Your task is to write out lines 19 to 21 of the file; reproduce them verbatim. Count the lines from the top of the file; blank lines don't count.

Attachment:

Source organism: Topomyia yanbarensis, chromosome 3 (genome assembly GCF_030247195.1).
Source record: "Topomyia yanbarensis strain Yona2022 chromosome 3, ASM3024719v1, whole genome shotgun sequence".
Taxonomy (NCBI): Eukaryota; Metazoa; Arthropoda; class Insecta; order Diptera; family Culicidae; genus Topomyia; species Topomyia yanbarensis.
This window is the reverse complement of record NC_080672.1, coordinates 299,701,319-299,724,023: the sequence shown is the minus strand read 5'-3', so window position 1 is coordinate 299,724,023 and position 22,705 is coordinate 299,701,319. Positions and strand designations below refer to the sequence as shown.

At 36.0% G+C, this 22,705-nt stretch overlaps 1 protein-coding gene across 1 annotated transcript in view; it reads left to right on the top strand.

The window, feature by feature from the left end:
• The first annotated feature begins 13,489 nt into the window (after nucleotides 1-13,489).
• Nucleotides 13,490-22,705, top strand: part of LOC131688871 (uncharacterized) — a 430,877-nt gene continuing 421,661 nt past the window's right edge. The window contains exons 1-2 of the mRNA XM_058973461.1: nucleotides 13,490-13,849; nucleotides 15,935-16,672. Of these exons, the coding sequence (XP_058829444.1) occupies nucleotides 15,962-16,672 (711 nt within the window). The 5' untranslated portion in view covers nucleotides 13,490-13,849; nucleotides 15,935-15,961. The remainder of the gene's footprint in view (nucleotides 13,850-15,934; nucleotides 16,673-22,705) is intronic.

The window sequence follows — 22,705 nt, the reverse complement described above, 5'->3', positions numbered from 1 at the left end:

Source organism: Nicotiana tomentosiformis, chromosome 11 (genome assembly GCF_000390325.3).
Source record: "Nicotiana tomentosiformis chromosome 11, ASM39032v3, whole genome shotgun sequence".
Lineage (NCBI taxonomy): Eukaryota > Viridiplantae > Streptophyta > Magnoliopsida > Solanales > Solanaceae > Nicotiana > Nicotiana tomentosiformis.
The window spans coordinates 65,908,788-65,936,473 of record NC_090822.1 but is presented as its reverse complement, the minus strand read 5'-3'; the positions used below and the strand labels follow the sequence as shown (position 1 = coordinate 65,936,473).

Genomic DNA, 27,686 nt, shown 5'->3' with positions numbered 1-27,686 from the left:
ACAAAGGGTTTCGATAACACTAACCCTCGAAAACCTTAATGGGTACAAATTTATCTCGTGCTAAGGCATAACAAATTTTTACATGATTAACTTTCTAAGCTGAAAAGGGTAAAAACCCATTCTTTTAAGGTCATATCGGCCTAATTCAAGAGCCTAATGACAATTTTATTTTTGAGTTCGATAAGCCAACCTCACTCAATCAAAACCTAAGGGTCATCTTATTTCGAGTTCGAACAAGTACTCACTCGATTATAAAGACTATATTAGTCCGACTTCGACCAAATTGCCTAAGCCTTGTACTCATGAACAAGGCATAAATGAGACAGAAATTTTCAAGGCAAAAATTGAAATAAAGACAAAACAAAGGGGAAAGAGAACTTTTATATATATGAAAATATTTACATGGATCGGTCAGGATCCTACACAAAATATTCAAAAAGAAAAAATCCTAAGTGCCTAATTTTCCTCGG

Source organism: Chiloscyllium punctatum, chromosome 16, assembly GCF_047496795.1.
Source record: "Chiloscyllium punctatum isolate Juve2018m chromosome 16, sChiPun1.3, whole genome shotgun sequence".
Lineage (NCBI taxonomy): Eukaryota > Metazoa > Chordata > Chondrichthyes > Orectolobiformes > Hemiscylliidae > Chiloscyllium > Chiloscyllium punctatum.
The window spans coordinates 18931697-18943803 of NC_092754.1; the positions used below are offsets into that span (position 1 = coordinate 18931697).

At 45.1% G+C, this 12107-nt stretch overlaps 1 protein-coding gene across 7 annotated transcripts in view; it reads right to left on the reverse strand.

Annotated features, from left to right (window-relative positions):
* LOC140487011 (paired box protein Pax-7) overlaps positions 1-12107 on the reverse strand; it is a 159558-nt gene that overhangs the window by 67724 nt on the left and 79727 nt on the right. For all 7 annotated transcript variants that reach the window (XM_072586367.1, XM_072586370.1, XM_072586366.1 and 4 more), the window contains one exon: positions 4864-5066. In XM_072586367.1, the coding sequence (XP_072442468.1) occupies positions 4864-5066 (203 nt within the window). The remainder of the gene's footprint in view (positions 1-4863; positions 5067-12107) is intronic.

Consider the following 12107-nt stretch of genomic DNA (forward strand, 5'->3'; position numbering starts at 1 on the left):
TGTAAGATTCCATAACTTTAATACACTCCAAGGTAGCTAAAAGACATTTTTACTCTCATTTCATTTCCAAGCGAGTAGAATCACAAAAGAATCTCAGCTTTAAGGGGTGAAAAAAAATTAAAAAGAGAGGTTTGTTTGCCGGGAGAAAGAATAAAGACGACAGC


The window spans coordinates 18931697-18943803 of NC_092754.1; the positions used below are offsets into that span (position 1 = coordinate 18931697).

At 45.1% G+C, this 12107-nt stretch overlaps 1 protein-coding gene across 7 annotated transcripts in view; it reads right to left on the reverse strand.

Annotated features, from left to right (window-relative positions):